Goodbye Columbus movie and book
This frequently-overlooked movie winningly captures the Jewish-American experience in the 1950’s- 60’s. It made me both smile and cringe, which is probably why I love it. It’s real.
21 thoughts on “You call this retirement?”
Love your writing, wit, and spirit.
Thank you Linda!
The best laid plans of mice and men… thank you Robert Burns- we all have them, Andi. But you did get a huge one. Knowing you, however, you’ll continue to do what you can when you can. Keep the blogs coming. Love reading them, old friend!
Thank you Judy!
Your writing and thinking are always inspiring, and help point me in the “right” direction (whatever that may be). Wishing you continued strength to accomplish what’s on your list, and to keep on being a liver.
Thank you, Richard! Wishing you the best too!
Thank you Richard! Wishing you all the best too!
Cute! The icky weather doesn’t help, but let’s look forward to summer at which time we’ll feel better–all of us–and more energetic! Love you!
Hey, thanks Clinti! Hope you have some soup in the house and that Clementine doesn’t mind going out too much.
Once again, your observations and conclusions surpass their applicability to PD and wisely reflect a lot of what it means to get older. For all of us who’ve worked 30-40 years, retirement is a blessing and has come to mean we can do what we want when we want, and anything fixed by custom in the past, can become unfixed, very easily and gladly. Enjoy your chosen activities at your desired pace.
Thank you for your observant and thoughtful comments.
ahhh, Judaism and sex – all the good stuff !
gotta love Portnoy
13 years into “retirement” I am involved with four different organizations plus my extended Family in several States.
The key has been to place bounds and limits on each type of involvement to prevent “Retirement Burnout”. I too am currently deeply involved in my 50th College Reunion…guess my 50th High School Reunion set that stage. But I keep each issue in its box…and adjust along the way as life changes require. I am happy doing what i do…but have learned not to over commit, to say NO when necessary, and to adjust the plan as life changes require…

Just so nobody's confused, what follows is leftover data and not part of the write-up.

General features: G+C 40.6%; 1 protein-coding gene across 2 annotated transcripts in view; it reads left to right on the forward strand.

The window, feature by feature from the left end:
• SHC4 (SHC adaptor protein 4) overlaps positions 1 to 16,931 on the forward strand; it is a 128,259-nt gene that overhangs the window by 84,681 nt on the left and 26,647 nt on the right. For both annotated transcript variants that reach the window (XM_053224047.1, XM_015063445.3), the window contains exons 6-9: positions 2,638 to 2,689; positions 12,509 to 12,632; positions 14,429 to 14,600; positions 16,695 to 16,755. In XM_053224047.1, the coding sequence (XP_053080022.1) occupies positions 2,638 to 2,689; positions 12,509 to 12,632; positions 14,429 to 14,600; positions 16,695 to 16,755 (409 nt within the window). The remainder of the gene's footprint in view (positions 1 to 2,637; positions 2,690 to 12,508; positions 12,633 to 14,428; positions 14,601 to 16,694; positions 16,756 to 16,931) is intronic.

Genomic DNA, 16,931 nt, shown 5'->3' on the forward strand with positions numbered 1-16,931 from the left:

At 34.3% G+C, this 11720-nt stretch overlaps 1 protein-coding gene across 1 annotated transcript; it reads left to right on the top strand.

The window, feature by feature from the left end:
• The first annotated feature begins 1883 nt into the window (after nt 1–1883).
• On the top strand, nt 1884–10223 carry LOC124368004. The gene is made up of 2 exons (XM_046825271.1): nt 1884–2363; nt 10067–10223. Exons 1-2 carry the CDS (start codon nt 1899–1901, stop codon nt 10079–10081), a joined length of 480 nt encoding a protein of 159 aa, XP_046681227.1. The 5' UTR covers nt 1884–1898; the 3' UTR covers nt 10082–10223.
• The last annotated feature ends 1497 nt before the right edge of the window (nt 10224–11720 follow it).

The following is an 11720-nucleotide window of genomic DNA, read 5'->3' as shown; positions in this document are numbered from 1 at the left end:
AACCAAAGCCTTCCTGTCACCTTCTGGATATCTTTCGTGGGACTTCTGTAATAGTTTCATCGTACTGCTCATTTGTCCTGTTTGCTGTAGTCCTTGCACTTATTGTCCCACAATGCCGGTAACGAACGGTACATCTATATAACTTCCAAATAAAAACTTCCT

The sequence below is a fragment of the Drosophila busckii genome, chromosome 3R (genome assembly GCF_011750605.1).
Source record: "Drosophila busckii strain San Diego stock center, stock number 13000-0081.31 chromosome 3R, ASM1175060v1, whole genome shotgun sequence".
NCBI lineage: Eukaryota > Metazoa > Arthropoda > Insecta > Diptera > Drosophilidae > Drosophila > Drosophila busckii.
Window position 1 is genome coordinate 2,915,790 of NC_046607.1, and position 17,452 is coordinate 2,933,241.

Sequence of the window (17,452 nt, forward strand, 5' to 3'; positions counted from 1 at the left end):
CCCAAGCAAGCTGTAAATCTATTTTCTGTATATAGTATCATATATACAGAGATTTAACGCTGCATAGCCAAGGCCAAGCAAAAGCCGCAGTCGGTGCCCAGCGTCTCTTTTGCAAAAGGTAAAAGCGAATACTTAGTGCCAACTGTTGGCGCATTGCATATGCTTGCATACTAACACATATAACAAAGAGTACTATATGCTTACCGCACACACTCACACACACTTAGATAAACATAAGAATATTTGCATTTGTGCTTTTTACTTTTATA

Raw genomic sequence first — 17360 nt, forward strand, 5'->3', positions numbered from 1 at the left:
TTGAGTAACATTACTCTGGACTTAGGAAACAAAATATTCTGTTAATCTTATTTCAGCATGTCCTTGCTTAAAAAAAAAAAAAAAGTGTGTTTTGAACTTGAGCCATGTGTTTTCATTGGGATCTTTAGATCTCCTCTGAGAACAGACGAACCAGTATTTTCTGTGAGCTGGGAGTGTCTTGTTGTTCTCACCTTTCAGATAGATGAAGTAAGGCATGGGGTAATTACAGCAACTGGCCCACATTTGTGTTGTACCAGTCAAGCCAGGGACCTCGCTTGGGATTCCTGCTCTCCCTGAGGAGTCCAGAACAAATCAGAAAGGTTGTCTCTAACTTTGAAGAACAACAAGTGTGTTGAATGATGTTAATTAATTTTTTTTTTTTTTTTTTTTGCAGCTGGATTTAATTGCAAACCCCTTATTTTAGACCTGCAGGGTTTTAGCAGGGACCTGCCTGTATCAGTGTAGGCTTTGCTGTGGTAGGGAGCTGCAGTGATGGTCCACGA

…live and enjoy every day to the fullest…..art c
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All good advice, Art
I enjoy reading all of your postings…but this one really hit home… I had adopted many of your pointers over the years..but only after I had fallen (no jumped!) into the tar pit a few times..finding the right balance is key….art c
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Love Goodbye Columbus too!
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Yea!!! And not surprised tho I love it despite a gaping hole at the center of the movie, who’s initials are AM.
SHE is the gaping hole!!!!! Her wooden performance!
The way I see it, it’s been a win win situation for you (and hopefully for the rest of us too)…planning the plan gave you pleasure and now, as the liver you are finding pleasure in going with your flow. Great writing!
The only thing i have to add is “expect the unexpected.”
Well andi, at the risk of being thought of as an old poop I will have to take issue with those who wrote about retirement in general, and compared getting older in general to those who have been diagnosed with Parkinson’s disease shortly before or after retirement. It is definitely not the same ballgame. I was diagnosed three years after I retired, but had symptoms five years before I retired. I thought I was so fatigued from work, and that I would feel better when I retired. I describe the feeling as “I feel like I went to sleep one night and woke up the next day 10 years older“. Yes, aging take its toll, but it is not remotely the same as having Parkinson’s disease which is an all encompassing condition that changes your life dramatically and requires constant attention and adjustment. I too thought I would do wonderful things in retirement. And yes, I agree with the need to make lemonade from lemons. And do the best you can with what you have. But it is hardly a matter choosing to heavily schedule yourself or keep an open schedule because in many ways, you have no choice. So I am not trying to be an old poop or maybe I am. I am not trying to hurt anybody’s feelings or be rude, but I would like to educate all the people who compare their symptoms of aging to the complicated multi symptoms (those you can see and those you cannot see) to Parkinson’s disease. It’s just a mistake to do that. And Andi, your post is my story too. It hits the nail on the head for many of us. Thanks.